While this sounds good in theory, an inherent danger that the government’s temporary programs will end up becoming permanent. Social programs designed to ease pain in the short term might ultimately morph into gargantu an entitlements, the likes of which have not been implemented since the New Deal, when many of today’s grand entitlements, including the now almost bankrupt social security system, were promulgated. Everyone in Washington knows that news of new government spending plan tends to act as chum in the water for predatory private interests, who then employ scores of lobbyists whose very business it is to stay in business by keeping the money flowing.
Those who know how Washington works fear that, under the guise of saving the nation from an economic Scylla, the government will go from being the consumer of last resort to the only customer in town. President Obama’s chief of staff Rahm Emanuel signaled as much last November when he uttered the ominous phrase, “you never want to let a serious crisis go to waste. And by that I mean to do things you think you could not do before.”
If the stimulus package provides any indication of things to come, the current administration intends to greatly expand government-funded health insurance programs, something that the Democrats in Congress probably know they could not do under normal economic conditions. Provisions in the stimulus plan include state-funded medical benefits for the unemployed, signaling a conceptual shift in how the government will ultimately tax businesses for social benefits.
If this supposedly temporary extension of unemployment insurance under the stimulus plan signals the administration’s intention to implement a ‘single payer’ medical system proposed, it could end up having deflationary, rather than stimulating effects on the private sector – thus prolonging the need for government intervention and further deflating the economy. While ensuring that every American has access to ‘affordable’ health care may seem noble in theory, in practice it could end up having devastating effects on the economy. In particular, government-regulated care is likely to have anti-competitive effects on private industry, particularly in the areas of pharmaceutical development and acute care. Moreover, the Government will likely have to raise taxes even further to fund its expanded entitlement obligations. Or take on more debt, of course – but we will deal with that monster later.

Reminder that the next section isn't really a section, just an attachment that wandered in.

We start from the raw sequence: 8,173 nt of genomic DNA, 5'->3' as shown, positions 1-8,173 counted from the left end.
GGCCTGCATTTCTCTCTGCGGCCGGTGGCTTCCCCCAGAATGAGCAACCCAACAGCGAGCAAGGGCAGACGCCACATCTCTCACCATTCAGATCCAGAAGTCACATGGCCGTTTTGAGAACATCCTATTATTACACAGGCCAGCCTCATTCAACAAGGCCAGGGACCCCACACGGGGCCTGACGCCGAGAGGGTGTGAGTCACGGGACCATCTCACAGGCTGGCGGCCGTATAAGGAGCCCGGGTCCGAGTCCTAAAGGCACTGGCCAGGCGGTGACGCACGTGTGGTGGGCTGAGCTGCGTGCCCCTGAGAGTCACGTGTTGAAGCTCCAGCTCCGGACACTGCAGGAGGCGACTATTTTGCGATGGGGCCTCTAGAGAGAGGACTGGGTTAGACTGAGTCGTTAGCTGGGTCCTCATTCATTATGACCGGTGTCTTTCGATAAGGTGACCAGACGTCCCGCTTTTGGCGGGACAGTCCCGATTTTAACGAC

The combination of increased costs and reduced room for innovation would likely have a dampening effect on private investment – which may prolong the recession and, in a worse case scenario, render null and void the government’s efforts to spur real demand in the medium term.
All of the above is merely the Scylla. But we are also facing a deadly Charybdis.
Because the recovery plan is being funded by massive debt, on top of a situation in which the national debt has already expanded greatly over the previous decade, the government itself risks going bankrupt. With national debt projected to exceed $14 Trillion by 2010, government income will barely cover the interest payments under current income projections. Already, China and other large holders of U.S. government obligations are rethinking their investments in U.S. Securities. And President Obama himself announced at the G-20 summit that the U.S. would no longer be the engine of global economic growth.
For now, the government is somewhat protected because interest rates on short and long term government debt obligations are at an all time low. Furthermore, the global depression will probably result in lower population growth, limiting the budget-draining effect of increasing entitlements. However, if the economic recovery plan works as intended, and the economy improves over the next couple of years, then presumably interest rates will rise again. If this happens, the government may not be able to cover the interest payments on its debt, and just like that we’re out of business.
But for the current scheme to work, real GDP growth would have to greatly exceed inflation such that rising incomes and increasing demand does not spur large disproportionate price increases in capital and consumer goods. This means that American workers and industry must find ways to increase their efficiency several fold over the next few years. Thus the stimulus plan’s investment in education seems to make particular sense when viewed as a means of fostering a more competitive work force. It will be interesting to see whether or not these retooled workers, thinkers and entrepreneurs can come online soon enough to stave off the inflationary effects of increasing demand.
Getting through these tough and treacherous times will be difficult but not impossible. The real question is whether the current administration understands the full implications of its policy choices as it navigates through these dangerous straits. And whether, ultimately, it will choose the optimal mix of caution and ambition necessary to save the ship and keep individual fatalities to a minimum.